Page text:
Allison Benedikt Makes Her Anti-Israel Case

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Last evening I saw a tweet directed at me from John Cook, the husband of Allison Benedikt, whose Awl piece on her divorce from Israel. The tweet read as follows:


Hi Jeffrey,

Wow, you really hated my piece on The Awl. Don't get why such a personal, angry attack of a response, but... hey, it's your blog.

Just to clarify a few things and also to respond to some of the questions posed in your reaction post: I wrote the piece to record what I experienced, not to analyze it, and definitely not to talk policy or really even politics. It's a personal essay about growing up in a bubble, not questioning because you don't even realize there is anything to question, and then slowly coming into contact with a wider world, and range of opinions, until you must face that you've been fed--and accepted--an incomplete or even false narrative about an issue that is more than just an issue but also a huge part of your identity. If I come off as naive (or, as "faux-naive"), it's because I was trying to convey that I WAS naive. If I come off as conformist, well, there again, I was--and to think that's anything but the norm for a kid growing up is to not be honest about adolescence. Now, I gather you think I'm still conforming, because I'm apparently just parroting the opinions of my big bad husband, but that makes me think you didn't really read my essay carefully. I struggle, and am struggling in the essay, to figure out what I believe about being Jewish, about what Israel could and should be, about who I am--a set of amorphous ideas at best--and also to deal with the strong beliefs of and choices made by my family members. Am I influenced at different times in my life by different people? Of course! Aren't you? But to say I'm conforming, or lack curiosity, because my feelings evolve based on my life experiences--I don't get it. (Would a line like, "Then I read Benny Morris" have helped?)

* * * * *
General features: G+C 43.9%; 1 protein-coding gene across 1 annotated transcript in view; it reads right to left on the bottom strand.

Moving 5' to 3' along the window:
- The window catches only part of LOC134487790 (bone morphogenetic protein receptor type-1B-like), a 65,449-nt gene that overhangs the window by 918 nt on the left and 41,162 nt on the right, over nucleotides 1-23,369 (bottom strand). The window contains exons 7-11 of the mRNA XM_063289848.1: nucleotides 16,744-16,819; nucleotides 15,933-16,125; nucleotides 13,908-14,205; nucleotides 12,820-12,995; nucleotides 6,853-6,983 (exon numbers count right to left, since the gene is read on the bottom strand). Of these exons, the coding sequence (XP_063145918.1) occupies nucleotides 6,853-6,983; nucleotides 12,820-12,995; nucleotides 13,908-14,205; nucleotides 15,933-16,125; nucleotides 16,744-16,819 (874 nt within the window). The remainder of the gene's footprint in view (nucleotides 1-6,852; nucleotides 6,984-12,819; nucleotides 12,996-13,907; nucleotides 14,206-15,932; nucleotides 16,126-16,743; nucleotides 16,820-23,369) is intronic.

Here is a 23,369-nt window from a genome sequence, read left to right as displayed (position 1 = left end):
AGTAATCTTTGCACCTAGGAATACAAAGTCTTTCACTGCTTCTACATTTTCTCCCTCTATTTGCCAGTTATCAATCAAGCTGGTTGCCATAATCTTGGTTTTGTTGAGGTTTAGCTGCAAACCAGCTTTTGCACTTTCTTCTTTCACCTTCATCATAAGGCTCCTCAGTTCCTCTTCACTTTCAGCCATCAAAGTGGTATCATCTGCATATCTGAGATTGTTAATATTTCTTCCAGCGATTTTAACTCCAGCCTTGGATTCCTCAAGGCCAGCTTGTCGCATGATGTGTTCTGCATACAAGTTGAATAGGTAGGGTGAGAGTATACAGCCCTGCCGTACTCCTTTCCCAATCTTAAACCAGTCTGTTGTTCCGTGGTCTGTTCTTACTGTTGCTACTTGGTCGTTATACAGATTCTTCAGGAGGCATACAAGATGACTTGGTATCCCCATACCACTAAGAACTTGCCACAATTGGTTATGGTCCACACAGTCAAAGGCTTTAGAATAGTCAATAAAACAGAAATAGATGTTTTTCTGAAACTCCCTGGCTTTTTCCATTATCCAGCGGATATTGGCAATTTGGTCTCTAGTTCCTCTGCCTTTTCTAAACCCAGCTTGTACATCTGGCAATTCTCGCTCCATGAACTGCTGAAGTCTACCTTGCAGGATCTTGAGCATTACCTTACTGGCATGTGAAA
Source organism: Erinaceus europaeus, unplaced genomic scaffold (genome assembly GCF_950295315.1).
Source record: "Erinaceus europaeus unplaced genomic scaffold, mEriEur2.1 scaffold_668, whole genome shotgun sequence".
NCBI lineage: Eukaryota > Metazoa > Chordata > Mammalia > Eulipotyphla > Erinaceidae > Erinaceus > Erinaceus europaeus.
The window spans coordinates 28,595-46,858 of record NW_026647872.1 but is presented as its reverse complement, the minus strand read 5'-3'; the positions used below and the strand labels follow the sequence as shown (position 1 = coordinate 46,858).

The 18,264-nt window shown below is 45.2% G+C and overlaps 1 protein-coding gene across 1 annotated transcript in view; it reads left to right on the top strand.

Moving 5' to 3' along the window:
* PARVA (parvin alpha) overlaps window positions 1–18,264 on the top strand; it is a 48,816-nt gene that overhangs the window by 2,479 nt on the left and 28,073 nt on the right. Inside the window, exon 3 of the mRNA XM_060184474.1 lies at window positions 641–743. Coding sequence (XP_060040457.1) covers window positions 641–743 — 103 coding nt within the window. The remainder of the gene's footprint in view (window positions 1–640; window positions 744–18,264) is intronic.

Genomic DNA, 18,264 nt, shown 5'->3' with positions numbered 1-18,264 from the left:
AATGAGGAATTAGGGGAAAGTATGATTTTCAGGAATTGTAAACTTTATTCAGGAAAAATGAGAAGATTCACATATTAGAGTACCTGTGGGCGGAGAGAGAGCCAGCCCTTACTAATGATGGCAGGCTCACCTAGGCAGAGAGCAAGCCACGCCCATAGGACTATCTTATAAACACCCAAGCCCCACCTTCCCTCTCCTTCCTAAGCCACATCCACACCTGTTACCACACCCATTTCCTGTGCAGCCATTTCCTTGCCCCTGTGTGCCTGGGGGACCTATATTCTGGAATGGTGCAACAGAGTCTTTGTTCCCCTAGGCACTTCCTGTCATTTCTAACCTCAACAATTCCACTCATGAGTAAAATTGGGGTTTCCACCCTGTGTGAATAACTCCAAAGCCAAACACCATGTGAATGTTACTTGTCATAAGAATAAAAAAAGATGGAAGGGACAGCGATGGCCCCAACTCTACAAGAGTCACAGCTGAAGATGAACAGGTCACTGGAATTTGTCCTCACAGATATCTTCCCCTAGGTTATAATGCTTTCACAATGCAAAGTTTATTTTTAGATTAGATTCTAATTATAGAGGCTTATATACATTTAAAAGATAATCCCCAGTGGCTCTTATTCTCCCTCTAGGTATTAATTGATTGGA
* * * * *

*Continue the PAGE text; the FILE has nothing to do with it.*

To defend my husband, who needs no defending (though you are not alone in thinking he came off poorly in the piece, or is a jerk in real life): John was not accepted by my parents or my sister for being a non-Jew long before they ever heard his opinions on the Israeli-Palestinian situation. They didn't want me to date him let alone marry him because he wasn't Jewish. (I know, you're shocked!) He handled a lot of that with grace, not to mention being a wonderful and active partner now in raising our boys as Jews--mostly if not entirely because of how important he knows it is to me. Coming up against John's opinions on Israel was, in a way, as shocking for me as it was for him to get close to a family whose members all believed what he did on pretty much every major political issue of the day, except for this weird thing about Israel. Good, strong liberals except for this one weird thing where, oh well, if being a real democracy means not being a Jewish state, then forget democracy.

As for your questions:

Is Benedikt curious about anything? Yes, lots of things. On this topic specifically, I would still believe everything my parents raised me to believe if I wasn't curious.

Is she curious about who bombed that disco? Not really, because I know who bombed the disco: Hamas (bombing the Dolphinarium)

Is she curious about why those Israeli soldiers are guarding a checkpoint? I mean, existentially? Yes! But otherwise: I know why there are soldiers guarding a checkpoint. I just don't know know why those boys from New Jersey are doing it instead of, say, going to Rutgers. (Or maybe I do know why, and I don't like it.)

Is she curious about why airline security officers might be interested in asking questions of passengers flying to Israel? I know this one too! Terrorism!

When her husband acts like a self-righteous shit toward her sister, does she get a spine? Mmmm, no, at the time I did not get a spine. As I think I wrote in my essay, I was trying to moderate and help everyone to get along and it was very awkward and filled with tension, but thanks for asking.